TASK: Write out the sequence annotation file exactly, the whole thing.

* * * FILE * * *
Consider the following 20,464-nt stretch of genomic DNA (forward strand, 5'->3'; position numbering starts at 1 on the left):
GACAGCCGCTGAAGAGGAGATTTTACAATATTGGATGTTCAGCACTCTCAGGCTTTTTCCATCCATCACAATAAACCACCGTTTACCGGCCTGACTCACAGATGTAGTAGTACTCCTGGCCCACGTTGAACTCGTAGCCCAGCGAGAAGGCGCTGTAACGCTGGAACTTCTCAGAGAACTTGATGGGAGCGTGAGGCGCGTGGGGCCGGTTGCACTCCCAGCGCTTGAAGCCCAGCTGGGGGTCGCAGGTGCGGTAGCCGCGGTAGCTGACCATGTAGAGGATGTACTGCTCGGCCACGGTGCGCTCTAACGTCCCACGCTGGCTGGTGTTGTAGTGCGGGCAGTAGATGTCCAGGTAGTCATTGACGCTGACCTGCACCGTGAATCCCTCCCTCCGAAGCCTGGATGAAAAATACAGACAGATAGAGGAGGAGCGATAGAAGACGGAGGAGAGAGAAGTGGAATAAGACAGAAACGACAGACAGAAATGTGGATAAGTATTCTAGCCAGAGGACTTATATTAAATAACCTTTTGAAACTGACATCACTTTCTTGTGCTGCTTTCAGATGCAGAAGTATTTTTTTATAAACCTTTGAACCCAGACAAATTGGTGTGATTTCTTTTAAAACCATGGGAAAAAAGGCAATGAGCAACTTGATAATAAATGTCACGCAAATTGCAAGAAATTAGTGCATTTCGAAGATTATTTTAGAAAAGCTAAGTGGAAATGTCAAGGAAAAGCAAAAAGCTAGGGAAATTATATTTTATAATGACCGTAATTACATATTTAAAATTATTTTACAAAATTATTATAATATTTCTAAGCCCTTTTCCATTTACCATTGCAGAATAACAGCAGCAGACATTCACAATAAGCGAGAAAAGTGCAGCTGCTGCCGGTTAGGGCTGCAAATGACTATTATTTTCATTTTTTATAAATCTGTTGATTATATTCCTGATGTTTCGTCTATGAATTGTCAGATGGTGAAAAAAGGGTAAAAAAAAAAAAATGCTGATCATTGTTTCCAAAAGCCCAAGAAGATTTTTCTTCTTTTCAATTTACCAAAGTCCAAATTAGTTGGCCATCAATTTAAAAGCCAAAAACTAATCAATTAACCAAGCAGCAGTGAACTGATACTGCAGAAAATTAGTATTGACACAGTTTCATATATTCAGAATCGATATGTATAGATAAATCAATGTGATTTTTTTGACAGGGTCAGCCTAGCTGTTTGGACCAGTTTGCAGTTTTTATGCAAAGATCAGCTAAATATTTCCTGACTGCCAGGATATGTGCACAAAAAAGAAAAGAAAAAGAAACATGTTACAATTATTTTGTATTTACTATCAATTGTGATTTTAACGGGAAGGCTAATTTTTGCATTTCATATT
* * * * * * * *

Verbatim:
Consider the following 20,464-nt stretch of genomic DNA (forward strand, 5'->3'; position numbering starts at 1 on the left):
GACAGCCGCTGAAGAGGAGATTTTACAATATTGGATGTTCAGCACTCTCAGGCTTTTTCCATCCATCACAATAAACCACCGTTTACCGGCCTGACTCACAGATGTAGTAGTACTCCTGGCCCACGTTGAACTCGTAGCCCAGCGAGAAGGCGCTGTAACGCTGGAACTTCTCAGAGAACTTGATGGGAGCGTGAGGCGCGTGGGGCCGGTTGCACTCCCAGCGCTTGAAGCCCAGCTGGGGGTCGCAGGTGCGGTAGCCGCGGTAGCTGACCATGTAGAGGATGTACTGCTCGGCCACGGTGCGCTCTAACGTCCCACGCTGGCTGGTGTTGTAGTGCGGGCAGTAGATGTCCAGGTAGTCATTGACGCTGACCTGCACCGTGAATCCCTCCCTCCGAAGCCTGGATGAAAAATACAGACAGATAGAGGAGGAGCGATAGAAGACGGAGGAGAGAGAAGTGGAATAAGACAGAAACGACAGACAGAAATGTGGATAAGTATTCTAGCCAGAGGACTTATATTAAATAACCTTTTGAAACTGACATCACTTTCTTGTGCTGCTTTCAGATGCAGAAGTATTTTTTTATAAACCTTTGAACCCAGACAAATTGGTGTGATTTCTTTTAAAACCATGGGAAAAAAGGCAATGAGCAACTTGATAATAAATGTCACGCAAATTGCAAGAAATTAGTGCATTTCGAAGATTATTTTAGAAAAGCTAAGTGGAAATGTCAAGGAAAAGCAAAAAGCTAGGGAAATTATATTTTATAATGACCGTAATTACATATTTAAAATTATTTTACAAAATTATTATAATATTTCTAAGCCCTTTTCCATTTACCATTGCAGAATAACAGCAGCAGACATTCACAATAAGCGAGAAAAGTGCAGCTGCTGCCGGTTAGGGCTGCAAATGACTATTATTTTCATTTTTTATAAATCTGTTGATTATATTCCTGATGTTTCGTCTATGAATTGTCAGATGGTGAAAAAAGGGTAAAAAAAAAAAAATGCTGATCATTGTTTCCAAAAGCCCAAGAAGATTTTTCTTCTTTTCAATTTACCAAAGTCCAAATTAGTTGGCCATCAATTTAAAAGCCAAAAACTAATCAATTAACCAAGCAGCAGTGAACTGATACTGCAGAAAATTAGTATTGACACAGTTTCATATATTCAGAATCGATATGTATAGATAAATCAATGTGATTTTTTTGACAGGGTCAGCCTAGCTGTTTGGACCAGTTTGCAGTTTTTATGCAAAGATCAGCTAAATATTTCCTGACTGCCAGGATATGTGCACAAAAAAGAAAAGAAAAAGAAACATGTTACAATTATTTTGTATTTACTATCAATTGTGATTTTAACGGGAAGGCTAATTTTTGCATTTCATATT